MONTGOMERY — After two years of cutting back, Alabama's governor is proposing new spending for Alabama's public schools and his first pay raise for Alabama's teachers.
In his State of the State speech to legislators Tuesday night, Gov. Robert Bentley recommended expanding Alabama's pre-K program for 4-year-olds, while keeping attendance voluntary. He also proposed a 2.5 percent raise for educators — their first since a 7 percent pay hike in fall 2007.
"As our economy improves, I expect this increase to be the start of what we hoped will be greater and more frequent raises for our teachers," he said in his prepared text on the opening night of the 2013 legislative session.
Bentley took office in January 2011 when Alabama was reeling from the recession, and his first two years in office were marked by cutting budgets, reducing public employees, and streamlining state agencies. The Republican said the cost-cutting measures and an upturn in the economy — including 26,000 new jobs recruited during his two years — are bringing better times.
"Our state is making progress. Jobs are coming," he said.
He said the state budgets he will propose for the next fiscal year are slightly better than the current ones. But he did not propose a cost-of-living raise for state workers, who remain under a hiring freeze.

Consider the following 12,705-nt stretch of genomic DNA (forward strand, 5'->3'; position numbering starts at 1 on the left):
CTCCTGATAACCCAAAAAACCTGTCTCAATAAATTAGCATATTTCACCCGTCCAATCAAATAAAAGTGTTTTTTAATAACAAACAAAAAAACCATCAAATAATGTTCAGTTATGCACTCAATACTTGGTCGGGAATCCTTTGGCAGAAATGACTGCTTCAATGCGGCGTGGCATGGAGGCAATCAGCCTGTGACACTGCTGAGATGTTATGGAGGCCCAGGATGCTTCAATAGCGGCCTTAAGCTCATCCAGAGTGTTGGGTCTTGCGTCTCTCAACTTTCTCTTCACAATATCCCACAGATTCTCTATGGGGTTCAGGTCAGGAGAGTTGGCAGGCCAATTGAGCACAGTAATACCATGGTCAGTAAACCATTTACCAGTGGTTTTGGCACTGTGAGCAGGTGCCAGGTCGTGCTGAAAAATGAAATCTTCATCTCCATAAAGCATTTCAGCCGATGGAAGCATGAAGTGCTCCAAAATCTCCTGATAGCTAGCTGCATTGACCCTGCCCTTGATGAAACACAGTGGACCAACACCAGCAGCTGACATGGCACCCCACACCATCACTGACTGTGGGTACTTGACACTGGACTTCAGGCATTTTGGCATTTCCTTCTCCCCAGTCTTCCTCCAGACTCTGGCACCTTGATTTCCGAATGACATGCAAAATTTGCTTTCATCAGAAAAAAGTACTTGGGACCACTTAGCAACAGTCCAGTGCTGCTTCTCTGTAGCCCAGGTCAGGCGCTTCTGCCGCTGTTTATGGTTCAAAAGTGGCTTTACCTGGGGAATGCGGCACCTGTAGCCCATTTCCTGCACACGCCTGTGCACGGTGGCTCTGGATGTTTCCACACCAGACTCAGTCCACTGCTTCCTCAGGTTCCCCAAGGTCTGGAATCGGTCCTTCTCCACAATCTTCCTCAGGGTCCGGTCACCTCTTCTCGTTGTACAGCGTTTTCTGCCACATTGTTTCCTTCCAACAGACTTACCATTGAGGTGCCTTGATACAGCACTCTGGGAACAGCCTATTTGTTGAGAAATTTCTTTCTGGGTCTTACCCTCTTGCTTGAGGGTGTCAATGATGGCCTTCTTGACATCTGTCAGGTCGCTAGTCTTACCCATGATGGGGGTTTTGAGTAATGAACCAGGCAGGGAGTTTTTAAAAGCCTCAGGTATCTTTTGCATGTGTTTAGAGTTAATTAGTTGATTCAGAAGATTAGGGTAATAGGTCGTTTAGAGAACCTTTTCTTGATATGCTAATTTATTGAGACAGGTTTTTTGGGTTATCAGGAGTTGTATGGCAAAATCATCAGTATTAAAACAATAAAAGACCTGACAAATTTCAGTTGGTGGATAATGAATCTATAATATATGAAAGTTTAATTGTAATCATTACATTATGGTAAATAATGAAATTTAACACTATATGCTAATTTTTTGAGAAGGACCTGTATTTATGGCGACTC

Bentley paused during his speech to remember the students killed at a Connecticut school in December and the school bus driver shot to death protecting children in Midland City last week. He said he has asked the state Department of Homeland Security to develop a plan for preventing and responding to active shooters. The department has already set up hotline for people to report suspicious activity, he said.
The governor said he will work to protect the Second Amendment right to bear arms, but he offered no specifics. He also talked about protecting "the unborn" without giving specifics.
Bentley endorsed two Republican-backed bills that would allow the state Department of Education to step in and manage school systems that are failing and that would give flexibility to school systems on how they comply with state education laws.
The second bill sets up the governor for a fight with the state teachers' group, the Alabama Education Association, which killed his bill last year to legalize charter schools.
Overall, Bentley's speech had fewer proposals and details than his previous two speeches. Instead, he recounted how the eyes of the world were on Alabama 50 years ago when four black girls were killed by a bomb at Birmingham church and Gov. George C. Wallace was trying to keep African-American students out of the University of Alabama.
"Today, we are ever-mindful of our turbulent past while we eagerly look forward to a new chapter in the state's history," he said.
He invited the world to take a look at Alabama today and said those who do will find "a state that works together, one that innovates and creates economic opportunity for all its citizens, regardless of color, regardless of gender, and regardless of politics. A place we can all call Sweet Home Alabama."
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